The hardest decisions you have to make at The Ranch Italy are: should I do yoga before or after the fitness class? Should I use the Kneipp pool or the sauna today? And, which mug of herbal tea should be drunk before bed? Crucially, there is no alcohol, processed sugar, gluten or caffeine, and the food is entirely vegan. Perhaps the biggest question of all is: how can I, a food writer who eats for a living and definitely drinks more alcohol than the recommended weekly intake, survive the next four days?
As they jet off ahead of the pack, deftly navigating the quagmire that the recent weather had created, I happily settle into a rhythm
The evening before my mud-bath hike, over a two-course dinner of broccoli soup and courgette spaghetti with roasted tomatoes and lentil meatballs, I meet the attendees that will make up our group for the week, or my fellow ‘Ranchers’, as we’re called. It ranges from a couple of die-hard Ranchers who are on their ninth trip and one man who had, in 2019, spent six weeks at The Ranch Malibu, to two friends who are here on their annual girls trip and a tech executive who is here for the first time in an effort to kickstart their wellbeing journey. At 25, I was the youngest by over a decade.
Our home is the grand Palazzo Fiuggi, a bastion of luxurious modern wellness that drips with gleaming white marble, plush cream carpets and gargantuan rooms. It’s home to a subterranean spa equipped with everything from a thalassotherapy pool to a sauna, steam room and cold plunge setup perfect for practising the Wim Hof method. Ranchers occupy their own wing of the hotel, where meals and pre-and-post hike workouts, yoga classes and stretching sessions are held. A full blood panel and electrocardiogram takes place upstairs on our first morning, and we’re sent off with a plastic cup to pee into for a urine analysis. I’m told we’ll have an appointment with the in-house doctor on the last day to discuss the results (spoiler alert: mine told me I was in perfect health, great – albeit, surprising – news for my inner hypochondriac).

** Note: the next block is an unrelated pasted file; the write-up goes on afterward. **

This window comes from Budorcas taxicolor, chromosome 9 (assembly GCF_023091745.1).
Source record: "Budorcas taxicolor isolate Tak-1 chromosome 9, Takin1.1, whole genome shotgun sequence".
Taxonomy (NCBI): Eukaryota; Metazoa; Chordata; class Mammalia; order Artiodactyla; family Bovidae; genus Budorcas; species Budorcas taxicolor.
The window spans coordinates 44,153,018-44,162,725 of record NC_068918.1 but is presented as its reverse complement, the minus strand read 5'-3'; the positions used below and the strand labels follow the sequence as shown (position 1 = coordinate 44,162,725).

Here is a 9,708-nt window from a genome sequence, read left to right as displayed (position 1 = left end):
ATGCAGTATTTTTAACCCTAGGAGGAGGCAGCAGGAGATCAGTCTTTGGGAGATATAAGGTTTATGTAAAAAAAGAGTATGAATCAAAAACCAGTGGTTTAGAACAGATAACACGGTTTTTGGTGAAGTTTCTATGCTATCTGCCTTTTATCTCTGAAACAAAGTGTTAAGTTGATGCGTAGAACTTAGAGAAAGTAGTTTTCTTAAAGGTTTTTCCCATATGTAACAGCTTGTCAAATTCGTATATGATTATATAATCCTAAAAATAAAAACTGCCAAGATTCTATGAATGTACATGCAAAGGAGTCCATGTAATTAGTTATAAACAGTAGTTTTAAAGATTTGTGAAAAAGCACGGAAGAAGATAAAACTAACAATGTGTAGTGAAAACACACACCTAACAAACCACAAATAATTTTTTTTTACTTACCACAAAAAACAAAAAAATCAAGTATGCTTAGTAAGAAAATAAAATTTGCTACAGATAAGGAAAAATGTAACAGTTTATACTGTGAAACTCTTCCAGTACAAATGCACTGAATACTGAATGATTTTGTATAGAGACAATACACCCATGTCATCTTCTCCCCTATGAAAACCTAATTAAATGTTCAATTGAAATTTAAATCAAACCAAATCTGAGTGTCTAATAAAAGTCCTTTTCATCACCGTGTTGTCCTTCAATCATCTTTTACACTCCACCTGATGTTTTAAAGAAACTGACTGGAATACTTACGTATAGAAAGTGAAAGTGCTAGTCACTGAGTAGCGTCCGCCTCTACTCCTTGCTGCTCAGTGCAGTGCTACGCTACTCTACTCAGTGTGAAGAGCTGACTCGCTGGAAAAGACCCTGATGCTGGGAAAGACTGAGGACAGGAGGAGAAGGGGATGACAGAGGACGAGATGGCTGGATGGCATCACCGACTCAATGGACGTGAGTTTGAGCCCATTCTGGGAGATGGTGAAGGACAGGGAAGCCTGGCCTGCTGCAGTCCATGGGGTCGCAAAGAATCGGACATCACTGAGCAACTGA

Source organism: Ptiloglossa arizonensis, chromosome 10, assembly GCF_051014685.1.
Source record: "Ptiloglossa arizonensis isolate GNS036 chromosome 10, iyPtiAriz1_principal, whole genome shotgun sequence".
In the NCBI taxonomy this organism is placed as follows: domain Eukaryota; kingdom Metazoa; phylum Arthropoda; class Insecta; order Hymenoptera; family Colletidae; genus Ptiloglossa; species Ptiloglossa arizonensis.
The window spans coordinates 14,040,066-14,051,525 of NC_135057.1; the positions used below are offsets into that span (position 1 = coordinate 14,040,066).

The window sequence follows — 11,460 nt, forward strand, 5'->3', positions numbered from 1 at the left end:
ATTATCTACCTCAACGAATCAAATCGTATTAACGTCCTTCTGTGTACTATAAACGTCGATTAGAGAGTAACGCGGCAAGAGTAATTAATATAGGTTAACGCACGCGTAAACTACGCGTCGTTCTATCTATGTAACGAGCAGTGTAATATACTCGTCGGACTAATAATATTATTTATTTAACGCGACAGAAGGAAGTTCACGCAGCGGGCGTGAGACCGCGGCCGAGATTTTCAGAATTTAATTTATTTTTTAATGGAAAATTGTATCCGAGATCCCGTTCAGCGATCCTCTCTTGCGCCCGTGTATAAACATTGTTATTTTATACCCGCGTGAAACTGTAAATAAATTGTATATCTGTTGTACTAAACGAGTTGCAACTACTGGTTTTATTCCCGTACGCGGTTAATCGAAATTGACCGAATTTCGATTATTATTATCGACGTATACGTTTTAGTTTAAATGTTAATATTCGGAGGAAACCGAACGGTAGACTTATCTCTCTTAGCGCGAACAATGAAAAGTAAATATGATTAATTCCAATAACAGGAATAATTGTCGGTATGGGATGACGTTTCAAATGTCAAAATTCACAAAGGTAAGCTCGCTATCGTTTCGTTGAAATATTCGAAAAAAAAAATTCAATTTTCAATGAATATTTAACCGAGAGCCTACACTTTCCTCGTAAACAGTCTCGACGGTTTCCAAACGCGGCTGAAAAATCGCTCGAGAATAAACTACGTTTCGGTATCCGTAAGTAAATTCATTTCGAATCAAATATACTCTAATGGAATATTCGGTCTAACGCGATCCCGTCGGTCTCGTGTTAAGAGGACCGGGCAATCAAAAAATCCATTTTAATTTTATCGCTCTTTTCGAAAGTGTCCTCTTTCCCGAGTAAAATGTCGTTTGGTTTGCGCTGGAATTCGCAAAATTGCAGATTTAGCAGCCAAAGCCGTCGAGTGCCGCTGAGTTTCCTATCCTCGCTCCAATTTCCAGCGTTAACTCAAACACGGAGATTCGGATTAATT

After a fitful night’s sleep, perhaps in anticipation of the following day’s hike, or simply my body already experiencing withdrawals, I wake to my alarm at 5.55am, set to allow myself a full five extra minutes of adjusting to being conscious before the official wake-up call at 6am. I give myself a mental gold star for remembering to figure out the mechanics of my water pouch and filling it up the night before, allowing me to be out the door in a record ten minutes. After stretching, limbering up, and consuming a surprisingly filling breakfast of granola and almond milk, we hop into our spy movie-esque blacked-out Mercedes vans and roll out of the gates of the Palazzo in a vaguely threatening convoy.